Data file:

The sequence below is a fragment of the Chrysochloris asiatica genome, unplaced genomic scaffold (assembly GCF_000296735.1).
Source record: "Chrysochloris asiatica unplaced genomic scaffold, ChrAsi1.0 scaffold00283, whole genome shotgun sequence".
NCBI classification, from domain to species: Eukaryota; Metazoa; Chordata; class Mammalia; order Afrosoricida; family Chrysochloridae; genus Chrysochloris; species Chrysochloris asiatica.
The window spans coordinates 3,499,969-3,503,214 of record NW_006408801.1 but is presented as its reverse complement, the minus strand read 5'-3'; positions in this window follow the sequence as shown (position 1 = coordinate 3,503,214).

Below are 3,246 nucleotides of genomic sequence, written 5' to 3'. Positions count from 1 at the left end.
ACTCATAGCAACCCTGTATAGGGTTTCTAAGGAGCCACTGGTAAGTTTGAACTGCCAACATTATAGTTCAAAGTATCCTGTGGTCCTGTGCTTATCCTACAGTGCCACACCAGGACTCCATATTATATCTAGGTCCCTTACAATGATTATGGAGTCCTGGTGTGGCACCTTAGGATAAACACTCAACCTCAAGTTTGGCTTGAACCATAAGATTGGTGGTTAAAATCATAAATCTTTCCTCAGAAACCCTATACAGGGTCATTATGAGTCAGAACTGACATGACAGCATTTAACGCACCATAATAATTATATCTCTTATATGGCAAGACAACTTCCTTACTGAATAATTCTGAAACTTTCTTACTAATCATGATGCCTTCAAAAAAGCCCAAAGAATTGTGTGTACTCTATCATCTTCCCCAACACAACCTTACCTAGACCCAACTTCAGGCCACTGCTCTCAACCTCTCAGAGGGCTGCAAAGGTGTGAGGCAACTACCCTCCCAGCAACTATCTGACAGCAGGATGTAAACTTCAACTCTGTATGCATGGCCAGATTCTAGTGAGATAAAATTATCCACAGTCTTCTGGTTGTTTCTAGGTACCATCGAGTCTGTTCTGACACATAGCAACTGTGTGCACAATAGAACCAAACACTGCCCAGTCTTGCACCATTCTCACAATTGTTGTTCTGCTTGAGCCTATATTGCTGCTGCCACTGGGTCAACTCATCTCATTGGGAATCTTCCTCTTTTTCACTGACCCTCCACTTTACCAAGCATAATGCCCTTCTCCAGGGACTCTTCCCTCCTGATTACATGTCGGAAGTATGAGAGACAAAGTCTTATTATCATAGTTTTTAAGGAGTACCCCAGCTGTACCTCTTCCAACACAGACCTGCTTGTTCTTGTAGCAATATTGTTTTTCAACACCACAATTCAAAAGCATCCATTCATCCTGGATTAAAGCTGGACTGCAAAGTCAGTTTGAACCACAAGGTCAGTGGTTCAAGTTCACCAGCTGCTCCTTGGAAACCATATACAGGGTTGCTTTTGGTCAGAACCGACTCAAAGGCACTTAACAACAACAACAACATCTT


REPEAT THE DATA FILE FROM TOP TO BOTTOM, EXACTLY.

The sequence below is a fragment of the Chrysochloris asiatica genome, unplaced genomic scaffold (assembly GCF_000296735.1).
Source record: "Chrysochloris asiatica unplaced genomic scaffold, ChrAsi1.0 scaffold00283, whole genome shotgun sequence".
NCBI classification, from domain to species: Eukaryota; Metazoa; Chordata; class Mammalia; order Afrosoricida; family Chrysochloridae; genus Chrysochloris; species Chrysochloris asiatica.
The window spans coordinates 3,499,969-3,503,214 of record NW_006408801.1 but is presented as its reverse complement, the minus strand read 5'-3'; positions in this window follow the sequence as shown (position 1 = coordinate 3,503,214).

Below are 3,246 nucleotides of genomic sequence, written 5' to 3'. Positions count from 1 at the left end.
ACTCATAGCAACCCTGTATAGGGTTTCTAAGGAGCCACTGGTAAGTTTGAACTGCCAACATTATAGTTCAAAGTATCCTGTGGTCCTGTGCTTATCCTACAGTGCCACACCAGGACTCCATATTATATCTAGGTCCCTTACAATGATTATGGAGTCCTGGTGTGGCACCTTAGGATAAACACTCAACCTCAAGTTTGGCTTGAACCATAAGATTGGTGGTTAAAATCATAAATCTTTCCTCAGAAACCCTATACAGGGTCATTATGAGTCAGAACTGACATGACAGCATTTAACGCACCATAATAATTATATCTCTTATATGGCAAGACAACTTCCTTACTGAATAATTCTGAAACTTTCTTACTAATCATGATGCCTTCAAAAAAGCCCAAAGAATTGTGTGTACTCTATCATCTTCCCCAACACAACCTTACCTAGACCCAACTTCAGGCCACTGCTCTCAACCTCTCAGAGGGCTGCAAAGGTGTGAGGCAACTACCCTCCCAGCAACTATCTGACAGCAGGATGTAAACTTCAACTCTGTATGCATGGCCAGATTCTAGTGAGATAAAATTATCCACAGTCTTCTGGTTGTTTCTAGGTACCATCGAGTCTGTTCTGACACATAGCAACTGTGTGCACAATAGAACCAAACACTGCCCAGTCTTGCACCATTCTCACAATTGTTGTTCTGCTTGAGCCTATATTGCTGCTGCCACTGGGTCAACTCATCTCATTGGGAATCTTCCTCTTTTTCACTGACCCTCCACTTTACCAAGCATAATGCCCTTCTCCAGGGACTCTTCCCTCCTGATTACATGTCGGAAGTATGAGAGACAAAGTCTTATTATCATAGTTTTTAAGGAGTACCCCAGCTGTACCTCTTCCAACACAGACCTGCTTGTTCTTGTAGCAATATTGTTTTTCAACACCACAATTCAAAAGCATCCATTCATCCTGGATTAAAGCTGGACTGCAAAGTCAGTTTGAACCACAAGGTCAGTGGTTCAAGTTCACCAGCTGCTCCTTGGAAACCATATACAGGGTTGCTTTTGGTCAGAACCGACTCAAAGGCACTTAACAACAACAACAACATCTT